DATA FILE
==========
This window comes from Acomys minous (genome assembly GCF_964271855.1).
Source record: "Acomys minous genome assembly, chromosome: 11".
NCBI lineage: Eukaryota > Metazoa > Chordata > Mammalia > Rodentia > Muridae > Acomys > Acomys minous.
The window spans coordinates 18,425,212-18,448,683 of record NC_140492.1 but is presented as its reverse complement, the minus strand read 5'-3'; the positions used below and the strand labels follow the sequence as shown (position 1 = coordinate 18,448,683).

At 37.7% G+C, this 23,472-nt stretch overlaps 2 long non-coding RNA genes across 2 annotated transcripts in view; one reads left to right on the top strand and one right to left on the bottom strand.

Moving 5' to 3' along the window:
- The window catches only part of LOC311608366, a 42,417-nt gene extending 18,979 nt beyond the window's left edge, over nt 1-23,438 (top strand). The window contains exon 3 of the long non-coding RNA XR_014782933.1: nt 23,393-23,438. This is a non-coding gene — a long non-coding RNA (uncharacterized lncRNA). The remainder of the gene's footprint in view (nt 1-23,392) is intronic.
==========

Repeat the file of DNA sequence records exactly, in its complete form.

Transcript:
This window comes from Acomys minous (genome assembly GCF_964271855.1).
Source record: "Acomys minous genome assembly, chromosome: 11".
NCBI lineage: Eukaryota > Metazoa > Chordata > Mammalia > Rodentia > Muridae > Acomys > Acomys minous.
The window spans coordinates 18,425,212-18,448,683 of record NC_140492.1 but is presented as its reverse complement, the minus strand read 5'-3'; the positions used below and the strand labels follow the sequence as shown (position 1 = coordinate 18,448,683).

At 37.7% G+C, this 23,472-nt stretch overlaps 2 long non-coding RNA genes across 2 annotated transcripts in view; one reads left to right on the top strand and one right to left on the bottom strand.

Moving 5' to 3' along the window:
- The window catches only part of LOC311608366, a 42,417-nt gene extending 18,979 nt beyond the window's left edge, over nt 1-23,438 (top strand). The window contains exon 3 of the long non-coding RNA XR_014782933.1: nt 23,393-23,438. This is a non-coding gene — a long non-coding RNA (uncharacterized lncRNA). The remainder of the gene's footprint in view (nt 1-23,392) is intronic.